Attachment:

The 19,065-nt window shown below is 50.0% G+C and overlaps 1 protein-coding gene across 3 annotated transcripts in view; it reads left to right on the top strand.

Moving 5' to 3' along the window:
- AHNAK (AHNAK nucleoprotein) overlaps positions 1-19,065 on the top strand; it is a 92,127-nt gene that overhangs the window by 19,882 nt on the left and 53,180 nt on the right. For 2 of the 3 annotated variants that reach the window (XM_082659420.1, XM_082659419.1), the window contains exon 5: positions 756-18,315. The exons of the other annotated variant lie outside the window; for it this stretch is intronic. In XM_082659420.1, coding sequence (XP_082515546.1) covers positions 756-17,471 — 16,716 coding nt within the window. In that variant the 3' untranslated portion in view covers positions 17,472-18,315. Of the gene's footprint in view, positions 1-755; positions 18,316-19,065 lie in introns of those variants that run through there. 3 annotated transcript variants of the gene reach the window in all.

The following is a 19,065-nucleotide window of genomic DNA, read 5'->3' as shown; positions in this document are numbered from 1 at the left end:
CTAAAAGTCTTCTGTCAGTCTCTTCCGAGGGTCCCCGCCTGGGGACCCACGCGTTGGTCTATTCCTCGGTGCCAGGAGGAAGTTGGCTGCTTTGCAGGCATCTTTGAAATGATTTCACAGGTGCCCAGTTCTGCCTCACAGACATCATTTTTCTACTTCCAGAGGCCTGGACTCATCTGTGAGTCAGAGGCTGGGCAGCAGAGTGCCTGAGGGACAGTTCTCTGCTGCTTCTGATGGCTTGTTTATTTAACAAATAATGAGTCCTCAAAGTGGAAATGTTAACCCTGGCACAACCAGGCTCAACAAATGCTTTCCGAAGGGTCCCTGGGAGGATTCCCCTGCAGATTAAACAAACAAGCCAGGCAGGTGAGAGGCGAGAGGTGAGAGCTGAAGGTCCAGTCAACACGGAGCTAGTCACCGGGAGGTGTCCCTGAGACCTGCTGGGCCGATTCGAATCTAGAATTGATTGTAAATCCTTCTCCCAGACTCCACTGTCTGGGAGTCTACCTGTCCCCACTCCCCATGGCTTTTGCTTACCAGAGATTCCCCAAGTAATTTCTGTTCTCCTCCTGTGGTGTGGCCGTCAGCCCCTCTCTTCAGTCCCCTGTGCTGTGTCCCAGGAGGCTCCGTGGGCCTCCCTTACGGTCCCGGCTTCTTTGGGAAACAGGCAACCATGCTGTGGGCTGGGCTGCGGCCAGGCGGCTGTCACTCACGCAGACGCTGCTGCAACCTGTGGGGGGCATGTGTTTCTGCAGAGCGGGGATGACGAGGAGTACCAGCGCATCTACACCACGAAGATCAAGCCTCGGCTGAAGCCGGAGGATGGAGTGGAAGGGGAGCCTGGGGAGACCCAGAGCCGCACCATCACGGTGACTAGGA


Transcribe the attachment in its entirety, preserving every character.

The 19,065-nt window shown below is 50.0% G+C and overlaps 1 protein-coding gene across 3 annotated transcripts in view; it reads left to right on the top strand.

Moving 5' to 3' along the window:
- AHNAK (AHNAK nucleoprotein) overlaps positions 1-19,065 on the top strand; it is a 92,127-nt gene that overhangs the window by 19,882 nt on the left and 53,180 nt on the right. For 2 of the 3 annotated variants that reach the window (XM_082659420.1, XM_082659419.1), the window contains exon 5: positions 756-18,315. The exons of the other annotated variant lie outside the window; for it this stretch is intronic. In XM_082659420.1, coding sequence (XP_082515546.1) covers positions 756-17,471 — 16,716 coding nt within the window. In that variant the 3' untranslated portion in view covers positions 17,472-18,315. Of the gene's footprint in view, positions 1-755; positions 18,316-19,065 lie in introns of those variants that run through there. 3 annotated transcript variants of the gene reach the window in all.

The following is a 19,065-nucleotide window of genomic DNA, read 5'->3' as shown; positions in this document are numbered from 1 at the left end:
CTAAAAGTCTTCTGTCAGTCTCTTCCGAGGGTCCCCGCCTGGGGACCCACGCGTTGGTCTATTCCTCGGTGCCAGGAGGAAGTTGGCTGCTTTGCAGGCATCTTTGAAATGATTTCACAGGTGCCCAGTTCTGCCTCACAGACATCATTTTTCTACTTCCAGAGGCCTGGACTCATCTGTGAGTCAGAGGCTGGGCAGCAGAGTGCCTGAGGGACAGTTCTCTGCTGCTTCTGATGGCTTGTTTATTTAACAAATAATGAGTCCTCAAAGTGGAAATGTTAACCCTGGCACAACCAGGCTCAACAAATGCTTTCCGAAGGGTCCCTGGGAGGATTCCCCTGCAGATTAAACAAACAAGCCAGGCAGGTGAGAGGCGAGAGGTGAGAGCTGAAGGTCCAGTCAACACGGAGCTAGTCACCGGGAGGTGTCCCTGAGACCTGCTGGGCCGATTCGAATCTAGAATTGATTGTAAATCCTTCTCCCAGACTCCACTGTCTGGGAGTCTACCTGTCCCCACTCCCCATGGCTTTTGCTTACCAGAGATTCCCCAAGTAATTTCTGTTCTCCTCCTGTGGTGTGGCCGTCAGCCCCTCTCTTCAGTCCCCTGTGCTGTGTCCCAGGAGGCTCCGTGGGCCTCCCTTACGGTCCCGGCTTCTTTGGGAAACAGGCAACCATGCTGTGGGCTGGGCTGCGGCCAGGCGGCTGTCACTCACGCAGACGCTGCTGCAACCTGTGGGGGGCATGTGTTTCTGCAGAGCGGGGATGACGAGGAGTACCAGCGCATCTACACCACGAAGATCAAGCCTCGGCTGAAGCCGGAGGATGGAGTGGAAGGGGAGCCTGGGGAGACCCAGAGCCGCACCATCACGGTGACTAGGA